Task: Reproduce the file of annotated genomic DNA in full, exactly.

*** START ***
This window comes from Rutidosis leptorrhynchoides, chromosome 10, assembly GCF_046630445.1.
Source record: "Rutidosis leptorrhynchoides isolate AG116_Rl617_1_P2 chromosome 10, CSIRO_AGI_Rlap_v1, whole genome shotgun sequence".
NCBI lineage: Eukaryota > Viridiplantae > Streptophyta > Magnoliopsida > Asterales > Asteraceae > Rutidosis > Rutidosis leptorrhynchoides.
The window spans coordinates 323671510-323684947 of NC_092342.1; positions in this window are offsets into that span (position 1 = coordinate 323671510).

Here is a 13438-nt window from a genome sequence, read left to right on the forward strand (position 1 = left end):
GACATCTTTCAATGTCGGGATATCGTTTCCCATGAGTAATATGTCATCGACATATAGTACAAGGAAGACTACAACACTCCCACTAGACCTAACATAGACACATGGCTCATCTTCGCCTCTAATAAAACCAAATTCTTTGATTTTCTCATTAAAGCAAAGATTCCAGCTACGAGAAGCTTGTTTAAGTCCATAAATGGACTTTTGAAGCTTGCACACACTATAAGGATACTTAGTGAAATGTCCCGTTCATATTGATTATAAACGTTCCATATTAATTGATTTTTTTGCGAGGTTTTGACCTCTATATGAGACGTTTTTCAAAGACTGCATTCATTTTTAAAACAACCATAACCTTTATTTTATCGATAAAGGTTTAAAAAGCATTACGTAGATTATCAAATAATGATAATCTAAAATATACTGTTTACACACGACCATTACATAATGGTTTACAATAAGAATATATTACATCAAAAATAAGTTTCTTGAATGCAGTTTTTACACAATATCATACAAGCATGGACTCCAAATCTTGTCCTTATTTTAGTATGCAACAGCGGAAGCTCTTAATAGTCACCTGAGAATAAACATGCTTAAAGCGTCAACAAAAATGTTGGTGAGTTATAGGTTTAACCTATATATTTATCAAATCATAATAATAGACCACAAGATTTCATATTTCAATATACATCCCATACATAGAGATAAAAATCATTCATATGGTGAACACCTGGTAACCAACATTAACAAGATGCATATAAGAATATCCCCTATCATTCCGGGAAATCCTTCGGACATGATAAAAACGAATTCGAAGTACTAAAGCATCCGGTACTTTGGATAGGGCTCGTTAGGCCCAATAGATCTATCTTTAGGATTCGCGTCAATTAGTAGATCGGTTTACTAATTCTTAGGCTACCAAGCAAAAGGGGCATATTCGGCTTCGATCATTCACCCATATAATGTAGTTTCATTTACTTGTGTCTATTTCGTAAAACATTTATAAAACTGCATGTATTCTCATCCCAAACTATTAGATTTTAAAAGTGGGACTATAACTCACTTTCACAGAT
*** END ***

This window comes from Rutidosis leptorrhynchoides, chromosome 10, assembly GCF_046630445.1.
Source record: "Rutidosis leptorrhynchoides isolate AG116_Rl617_1_P2 chromosome 10, CSIRO_AGI_Rlap_v1, whole genome shotgun sequence".
NCBI lineage: Eukaryota > Viridiplantae > Streptophyta > Magnoliopsida > Asterales > Asteraceae > Rutidosis > Rutidosis leptorrhynchoides.
The window spans coordinates 323671510-323684947 of NC_092342.1; positions in this window are offsets into that span (position 1 = coordinate 323671510).

Here is a 13438-nt window from a genome sequence, read left to right on the forward strand (position 1 = left end):
GACATCTTTCAATGTCGGGATATCGTTTCCCATGAGTAATATGTCATCGACATATAGTACAAGGAAGACTACAACACTCCCACTAGACCTAACATAGACACATGGCTCATCTTCGCCTCTAATAAAACCAAATTCTTTGATTTTCTCATTAAAGCAAAGATTCCAGCTACGAGAAGCTTGTTTAAGTCCATAAATGGACTTTTGAAGCTTGCACACACTATAAGGATACTTAGTGAAATGTCCCGTTCATATTGATTATAAACGTTCCATATTAATTGATTTTTTTGCGAGGTTTTGACCTCTATATGAGACGTTTTTCAAAGACTGCATTCATTTTTAAAACAACCATAACCTTTATTTTATCGATAAAGGTTTAAAAAGCATTACGTAGATTATCAAATAATGATAATCTAAAATATACTGTTTACACACGACCATTACATAATGGTTTACAATAAGAATATATTACATCAAAAATAAGTTTCTTGAATGCAGTTTTTACACAATATCATACAAGCATGGACTCCAAATCTTGTCCTTATTTTAGTATGCAACAGCGGAAGCTCTTAATAGTCACCTGAGAATAAACATGCTTAAAGCGTCAACAAAAATGTTGGTGAGTTATAGGTTTAACCTATATATTTATCAAATCATAATAATAGACCACAAGATTTCATATTTCAATATACATCCCATACATAGAGATAAAAATCATTCATATGGTGAACACCTGGTAACCAACATTAACAAGATGCATATAAGAATATCCCCTATCATTCCGGGAAATCCTTCGGACATGATAAAAACGAATTCGAAGTACTAAAGCATCCGGTACTTTGGATAGGGCTCGTTAGGCCCAATAGATCTATCTTTAGGATTCGCGTCAATTAGTAGATCGGTTTACTAATTCTTAGGCTACCAAGCAAAAGGGGCATATTCGGCTTCGATCATTCACCCATATAATGTAGTTTCATTTACTTGTGTCTATTTCGTAAAACATTTATAAAACTGCATGTATTCTCATCCCAAACTATTAGATTTTAAAAGTGGGACTATAACTCACTTTCACAGAT